As the 55-member African Continental Free Trade Area (AfCFTA) – touted as the biggest deal since the World Trade Organisation– gets shape, the authorities are keen to push forward an agreement seeking enhanced collaboration and partnership with India in the field of affordable medicine and vaccine production.
Though India is currently focused on delivering Covid 19 vaccines to its own citizens, several countries are pushing New Delhi to resume exports of the jabs, which are priced more competitively compared to other vaccines.
As the Covid 19 pandemic has highlighted the importance of availability of affordable medicines and vaccines, the role of India, as the world's largest vaccine manufacturer would be enhanced, especially at a time when vaccine protectionism has become a major challenge.
“However, India must move fast to ensure that it does not lose out on an opportunity. It needs to leverage its strength and position as a global leader in this area,” an industry source said.
Foreign policy watchers said India is looking to ink a comprehensive deal with the AfCFTA which is aimed at creating a single market comprising 1.3 billion people with a combined GDP of about $3.4 trillion.
Speaking exclusively to India Narrative, David Ong’olo former chairman, Competition Authority of Kenya said that the immediate agenda for AfCFTA should be the issue of affordable medicine and vaccine production.
“I feel India can play a big role in this. The country is already the largest vaccine manufacturer, going ahead we need to look at ways by which India can also collaborate in investing in setting up vaccine manufacturing facilities in various countries in Africa,” Ong’olo said, adding that India and Africa have traditionally shared “very cordial trade” relations.
While many countries produce vaccines, not all of them have been exporting.
The pricing strategy of the vaccines developed by the rich nations—home to Big Pharma has also caused concerns for many nations.
Covid 19 vaccines developed by Pfizer and Moderna are high priced and most developing and poorer nations will not be able to afford the jabs, essentially leading to an overdependence of the drugs made in India.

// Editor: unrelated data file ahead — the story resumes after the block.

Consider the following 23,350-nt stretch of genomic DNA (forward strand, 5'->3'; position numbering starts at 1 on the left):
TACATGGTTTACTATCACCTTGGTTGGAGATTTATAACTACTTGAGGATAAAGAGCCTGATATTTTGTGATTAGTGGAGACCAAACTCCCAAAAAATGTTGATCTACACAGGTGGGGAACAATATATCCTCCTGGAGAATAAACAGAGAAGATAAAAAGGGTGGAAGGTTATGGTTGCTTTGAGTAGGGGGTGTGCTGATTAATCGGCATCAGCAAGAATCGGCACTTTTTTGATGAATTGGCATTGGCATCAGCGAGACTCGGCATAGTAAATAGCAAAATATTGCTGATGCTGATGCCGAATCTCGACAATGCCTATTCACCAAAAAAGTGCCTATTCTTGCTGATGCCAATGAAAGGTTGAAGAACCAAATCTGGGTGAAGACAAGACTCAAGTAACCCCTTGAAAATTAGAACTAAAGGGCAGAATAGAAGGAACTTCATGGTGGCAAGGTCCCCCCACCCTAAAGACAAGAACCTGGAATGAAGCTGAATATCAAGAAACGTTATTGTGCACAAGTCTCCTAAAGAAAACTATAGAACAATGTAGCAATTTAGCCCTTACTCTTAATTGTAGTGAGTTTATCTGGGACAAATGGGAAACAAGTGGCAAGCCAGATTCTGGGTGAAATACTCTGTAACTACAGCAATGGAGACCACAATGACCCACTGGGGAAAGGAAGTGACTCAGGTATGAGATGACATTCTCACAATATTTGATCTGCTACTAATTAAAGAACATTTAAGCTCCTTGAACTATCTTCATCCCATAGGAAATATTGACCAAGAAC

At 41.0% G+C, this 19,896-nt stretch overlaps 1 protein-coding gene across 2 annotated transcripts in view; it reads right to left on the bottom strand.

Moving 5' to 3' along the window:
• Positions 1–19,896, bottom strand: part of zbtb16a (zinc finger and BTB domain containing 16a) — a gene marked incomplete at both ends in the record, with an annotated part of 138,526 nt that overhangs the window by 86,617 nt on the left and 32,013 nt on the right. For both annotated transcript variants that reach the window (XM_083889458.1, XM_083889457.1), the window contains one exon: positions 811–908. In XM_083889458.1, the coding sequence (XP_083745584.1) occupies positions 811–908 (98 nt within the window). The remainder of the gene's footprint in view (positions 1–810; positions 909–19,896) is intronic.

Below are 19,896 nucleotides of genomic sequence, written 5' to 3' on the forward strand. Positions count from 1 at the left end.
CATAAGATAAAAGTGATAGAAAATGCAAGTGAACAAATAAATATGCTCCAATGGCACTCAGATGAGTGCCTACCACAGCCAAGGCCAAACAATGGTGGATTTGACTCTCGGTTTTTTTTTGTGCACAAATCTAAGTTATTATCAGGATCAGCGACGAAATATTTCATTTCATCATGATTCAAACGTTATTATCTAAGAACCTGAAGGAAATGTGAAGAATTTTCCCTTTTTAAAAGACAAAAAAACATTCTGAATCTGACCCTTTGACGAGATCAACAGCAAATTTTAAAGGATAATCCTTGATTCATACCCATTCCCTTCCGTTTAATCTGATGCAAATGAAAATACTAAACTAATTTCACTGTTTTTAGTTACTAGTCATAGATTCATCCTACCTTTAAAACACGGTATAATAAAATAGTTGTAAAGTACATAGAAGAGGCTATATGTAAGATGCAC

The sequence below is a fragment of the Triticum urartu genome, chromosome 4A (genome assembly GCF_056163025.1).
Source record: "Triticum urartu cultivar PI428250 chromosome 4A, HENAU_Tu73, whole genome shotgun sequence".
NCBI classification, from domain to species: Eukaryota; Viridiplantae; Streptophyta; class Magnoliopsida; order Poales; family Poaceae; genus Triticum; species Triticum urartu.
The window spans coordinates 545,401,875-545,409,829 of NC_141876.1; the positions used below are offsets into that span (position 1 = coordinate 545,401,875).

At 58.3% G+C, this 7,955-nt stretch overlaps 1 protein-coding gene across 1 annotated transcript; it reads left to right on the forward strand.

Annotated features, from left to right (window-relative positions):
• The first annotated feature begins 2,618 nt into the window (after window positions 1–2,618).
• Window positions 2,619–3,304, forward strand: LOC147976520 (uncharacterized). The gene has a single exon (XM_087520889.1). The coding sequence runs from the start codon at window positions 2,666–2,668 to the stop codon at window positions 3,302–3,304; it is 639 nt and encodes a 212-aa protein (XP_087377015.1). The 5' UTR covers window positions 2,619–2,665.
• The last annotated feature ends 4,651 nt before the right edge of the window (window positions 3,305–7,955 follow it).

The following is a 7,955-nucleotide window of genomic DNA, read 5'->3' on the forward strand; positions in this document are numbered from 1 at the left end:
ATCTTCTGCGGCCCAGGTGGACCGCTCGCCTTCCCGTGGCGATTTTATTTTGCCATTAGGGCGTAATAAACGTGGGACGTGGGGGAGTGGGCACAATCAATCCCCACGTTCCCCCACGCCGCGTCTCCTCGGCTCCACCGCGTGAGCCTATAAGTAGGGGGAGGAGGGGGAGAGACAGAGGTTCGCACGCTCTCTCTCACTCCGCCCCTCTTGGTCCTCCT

For Africa, the most critical issue at this point is to provide vaccines for all its people.
A press statement released in July after the 16th CII-Exim Bank Digital Conclave on India Africa partnership, said that the Covid-19 pandemic has provided the impetus for a stronger partnership between the two with potential benefits to both as they build back sustainably after the crisis.
Energy and geopolitical expert Narendra Taneja, earlier told India Narrative that India should be looking at Africa from three different angles.
“Africa is a very important continent, not only for India, (but) for the whole world. I mean, I have also said that, you know, this century people keep saying that this is (an) Asian century. And I always argue this is Africa’s century… because by 2050 India, China, all of these countries will peak and they will need Africa, the market, in order to sustain their growth and prosperity,” he said.
India has already increased its engagements with Africa.
In June, foreign minister S Jaishankar visited Kenya. Soon after, in the first week of July, Ministry of External Affairs secretary (Economic Relations) Rahul Chhabra visited Ghana’s capital Accra, which is the headquarter of the AfCFTA.
“India has increased its economic activities in Africa, its investments have risen significantly in the last few years but now New Delhi must work out a mechanism with the AfCFTA to be able to expand bilateral trade further,” Pradeep S Mehta, Secretary General, CUTS International told India Narrative.
Modi’s focus on Africa
Prime Minister Narendra Modi, soon after he assumed office in 2014, outlined his Africa strategy. In 2015, a mega India Africa summit was held in New Delhi, which was attended by 54 nations. Modi said that Africa will remain at the centre of India’s attention.
“We will work with you to realize your vision of a prosperous Africa, based on inclusive growth, empowered citizens and sustainable development; an integrated and culturally vibrant Africa; and, a peaceful and secure Africa, which has its rightful global place and is a strong partner for the world,” he said in his address.
According to a report published by Observer Research Foundation (ORF) the AfCFTA provides a number of opportunities for the Indian firms and investors to tap into a larger, unified, simplified and more robust African market. “It is critical for India to view Africa not just as a destination for short-term returns but as a partner for medium and long-term economic growth,” the report said.